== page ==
By Lisa Capobianco
For the past three years of Jack McCarthy’s high school career, the senior has passed by polluted brownfield and superfund sites during his bus route. As his eyes viewed the details of the plots of land not used as residential areas, a light bulb flashed: the town can use the landscape for fuel cells to create clean energy.
“I have been pondering this question my entire school career,” McCarthy said. “It blossomed and became more of a project than expected.”
McCarthy said fuel cells are “relatively cheap and small in comparison to a power plant that relies on nuclear energy to create power.” Fuel cells create energy by converting hydrogen or oxygen into water, and they do not create any hazardous wastes. McCarthy said fuel cells are also unique because they do not rely on geography to produce power.
“It is logical, nonpolluting energy,” McCarthy said. “Getting energy from an extension chord is ludicrous to me.”
Without any guidance from his teachers, McCarthy conducted his own research on the value of fuel cells the last ew years. He also contacted companies like FuelCell Energy, Inc. in Danbury to learn more about the advantages of fuel cells.
“Not only is [FuelCell Energy] an American company, but it is also a Connecticut company,” McCarthy said.
The end product of McCarthy’s project was a detailed report of his research: how fuel cells produce clean energy, how fuel cell companies play a role in Connecticut and how Southington would be eligible to apply for state and federal programs to help pay for the new energy source if the town decides to use it in the future.
McCarthy decided to share his proposal in person with Town Manager Garry Brumback and members of the Environmental Energy Commission during a meeting last week.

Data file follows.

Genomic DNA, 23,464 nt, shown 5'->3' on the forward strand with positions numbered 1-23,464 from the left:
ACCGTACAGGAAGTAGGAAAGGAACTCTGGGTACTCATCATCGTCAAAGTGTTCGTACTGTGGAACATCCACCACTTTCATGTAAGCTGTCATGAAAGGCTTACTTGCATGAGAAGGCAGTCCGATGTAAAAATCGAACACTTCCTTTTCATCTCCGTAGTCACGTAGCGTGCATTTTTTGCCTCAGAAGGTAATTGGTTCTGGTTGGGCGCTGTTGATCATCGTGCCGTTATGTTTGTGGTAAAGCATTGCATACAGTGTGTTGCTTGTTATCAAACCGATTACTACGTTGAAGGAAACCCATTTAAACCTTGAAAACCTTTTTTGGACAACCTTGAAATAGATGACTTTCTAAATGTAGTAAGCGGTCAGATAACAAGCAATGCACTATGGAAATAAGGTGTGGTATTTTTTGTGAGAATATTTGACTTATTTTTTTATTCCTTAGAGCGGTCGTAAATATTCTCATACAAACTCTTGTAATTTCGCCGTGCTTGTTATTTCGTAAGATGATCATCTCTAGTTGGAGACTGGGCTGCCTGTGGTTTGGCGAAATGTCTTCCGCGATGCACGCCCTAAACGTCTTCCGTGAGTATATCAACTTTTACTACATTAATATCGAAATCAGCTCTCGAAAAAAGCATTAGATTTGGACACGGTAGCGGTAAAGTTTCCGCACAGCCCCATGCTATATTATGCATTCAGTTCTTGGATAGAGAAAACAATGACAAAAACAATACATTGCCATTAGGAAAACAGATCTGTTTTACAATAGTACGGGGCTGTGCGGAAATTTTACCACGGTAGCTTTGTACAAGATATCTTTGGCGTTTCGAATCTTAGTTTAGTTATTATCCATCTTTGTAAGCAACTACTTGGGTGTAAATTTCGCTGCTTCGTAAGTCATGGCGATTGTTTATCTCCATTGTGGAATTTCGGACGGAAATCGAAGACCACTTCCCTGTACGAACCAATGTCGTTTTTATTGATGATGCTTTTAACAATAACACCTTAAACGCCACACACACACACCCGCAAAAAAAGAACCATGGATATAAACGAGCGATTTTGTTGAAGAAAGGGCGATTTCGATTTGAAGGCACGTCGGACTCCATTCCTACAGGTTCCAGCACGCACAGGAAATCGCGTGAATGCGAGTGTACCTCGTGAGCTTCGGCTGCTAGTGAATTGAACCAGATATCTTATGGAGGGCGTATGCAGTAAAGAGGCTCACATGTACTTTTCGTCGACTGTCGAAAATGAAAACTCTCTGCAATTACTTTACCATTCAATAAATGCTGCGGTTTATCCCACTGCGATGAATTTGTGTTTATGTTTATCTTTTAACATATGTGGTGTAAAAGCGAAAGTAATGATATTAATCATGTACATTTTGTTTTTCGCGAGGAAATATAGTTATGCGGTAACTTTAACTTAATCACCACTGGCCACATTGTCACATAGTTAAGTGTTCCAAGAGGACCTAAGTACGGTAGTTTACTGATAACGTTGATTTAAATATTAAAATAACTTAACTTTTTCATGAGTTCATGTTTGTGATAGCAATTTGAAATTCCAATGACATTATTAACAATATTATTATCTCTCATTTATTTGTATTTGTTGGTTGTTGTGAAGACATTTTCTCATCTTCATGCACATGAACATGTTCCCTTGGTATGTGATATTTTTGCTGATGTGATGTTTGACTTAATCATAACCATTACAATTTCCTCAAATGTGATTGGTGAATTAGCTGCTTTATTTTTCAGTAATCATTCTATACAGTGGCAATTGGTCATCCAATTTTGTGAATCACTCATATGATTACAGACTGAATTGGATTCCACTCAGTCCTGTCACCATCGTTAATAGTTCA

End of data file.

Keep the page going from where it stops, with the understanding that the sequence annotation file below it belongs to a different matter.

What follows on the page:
Town Councilor John Barry, a member of the commission, said McCarthy’s report serves as part of a bigger puzzle to consider other options of producing electricity. He hopes the town will embrace renewable energy in the future.
“It’s starting the conversation,” Barry said. “It’s about how we can save money, move forward and use fuel cells in a positive way.”
Brumback also thanked McCarthy for his presentation, and said the town may consider using superfund sites for other uses including producing clean energy.
“We are looking for opportunities to adaptively reuse…our superfund site, so it is something to think about,” said Brumback after McCarthy finished his presentation.
Brumback also said although there are positive effects of using fuel cells, the town would still have to research other issues, including the impact of digging up soil, since using a landfill is sensitive.
“McCarthy was well-prepared,” Brumback said. “There are still some questions we need to consider, and he took them down.”
Although he felt nervous before his presentation in front of the town officials, McCarthy said he knew that change is possible when one person speaks up.
“I was terrified, even though I have experience speaking in front of a crowd,” McCarthy said. “It really takes only one voice in the darkness to bring something to attention.”
By Lisa Capobianco